A new view of the world
We believe that it’s not an issue of rethinking the appraisal system, as it operates within the same view of the world. It continues to assume that there is a measure of performance to be measured. If we are going to create an entirely different culture of business, we must shift our perception of the world towards something completely different. We’re not saying there’s anything wrong with having discussions regarding how employees feel at work and in fact, it is an excellent thing. However, we believe there must be an entirely different method of conducting these discussions which is more beneficial for employees, and also more beneficial for the entire business.
InterBe recently provided advice to an NHS organization on how to replace appraisals for performance by something more effective and inspiring for people. One of the points we advised them on was that they should know that perception lies the main focus of every appraisal, and that it is essential that everyone’s perception is considered to be equally legitimate. The person performing the appraisal should take on a stance of curiosity and desire to learn more about what’s being discussed, instead of acting as if they were in a position of blame or judgment. In the new system managers are informed by an employee as is the employee informed by the manager.
Managers and employees are advised to be aware of the fact that they are bringing their own opinions and experience to what is being discussed. It is important not to make rash conclusions without going over with the other person what’s being said, and, more specifically what the message is. It is certainly the job of a manager to ensure that employees are held accountable for their work performance but this doesn’t mean that they should blame them or making them do something wrong. In the event that an employee’s work is viewed to be “failing”, we would suggest that the boss might be thinking about their own failure to motivate them.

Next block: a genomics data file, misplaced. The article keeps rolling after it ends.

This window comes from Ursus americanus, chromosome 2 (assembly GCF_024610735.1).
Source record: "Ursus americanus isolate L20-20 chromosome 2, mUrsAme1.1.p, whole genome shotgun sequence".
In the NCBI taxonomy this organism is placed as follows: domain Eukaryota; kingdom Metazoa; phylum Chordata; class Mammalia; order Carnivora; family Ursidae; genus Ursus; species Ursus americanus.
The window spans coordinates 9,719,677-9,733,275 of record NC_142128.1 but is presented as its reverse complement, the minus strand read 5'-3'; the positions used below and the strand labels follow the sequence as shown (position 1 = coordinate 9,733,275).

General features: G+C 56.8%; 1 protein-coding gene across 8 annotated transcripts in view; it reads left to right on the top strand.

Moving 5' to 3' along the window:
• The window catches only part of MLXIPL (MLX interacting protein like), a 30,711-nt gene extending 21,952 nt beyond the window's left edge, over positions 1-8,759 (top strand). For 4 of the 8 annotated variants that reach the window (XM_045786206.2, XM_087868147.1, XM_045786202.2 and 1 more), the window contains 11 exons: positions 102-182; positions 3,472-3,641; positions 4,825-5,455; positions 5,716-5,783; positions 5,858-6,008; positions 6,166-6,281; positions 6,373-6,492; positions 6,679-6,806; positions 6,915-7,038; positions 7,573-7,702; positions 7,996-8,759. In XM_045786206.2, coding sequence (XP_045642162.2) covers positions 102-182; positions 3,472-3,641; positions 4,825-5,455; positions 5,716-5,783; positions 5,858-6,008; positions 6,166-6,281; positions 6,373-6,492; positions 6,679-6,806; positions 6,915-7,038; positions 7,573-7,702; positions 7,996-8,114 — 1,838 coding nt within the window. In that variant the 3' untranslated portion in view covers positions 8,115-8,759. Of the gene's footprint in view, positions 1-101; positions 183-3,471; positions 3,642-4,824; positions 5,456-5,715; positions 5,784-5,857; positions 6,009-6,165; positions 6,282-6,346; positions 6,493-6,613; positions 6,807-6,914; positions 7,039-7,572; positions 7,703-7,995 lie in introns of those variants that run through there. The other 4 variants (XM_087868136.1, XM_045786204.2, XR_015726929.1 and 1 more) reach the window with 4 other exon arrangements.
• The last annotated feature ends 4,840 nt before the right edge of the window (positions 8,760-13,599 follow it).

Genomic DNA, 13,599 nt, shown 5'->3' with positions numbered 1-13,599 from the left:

The responsibility isn’t just the responsibility of managers. Employees should be willing to consider what is meant by being accountable. We recommend that they be explicit about the outcomes they will create and acknowledge that they will have to be accountable for those results. It’s also beneficial for employees to not take things personally and instead be open to listening to the manager’s advice.
What is the best way for InterBe take on the idea of appraisal? There is no formal appraisal system. If a member of the team is struggling, they are given the right at all times to speak up about their weaknesses, to feel vulnerable, and to seek assistance and help. Our philosophy is to reframe “problems”, in other words, examining the issue from a different point of perspective. We’re all open to each other at any time to provide our expertise and provide support. There is no hierarchy, and this is a strategy that has worked extremely effectively for us!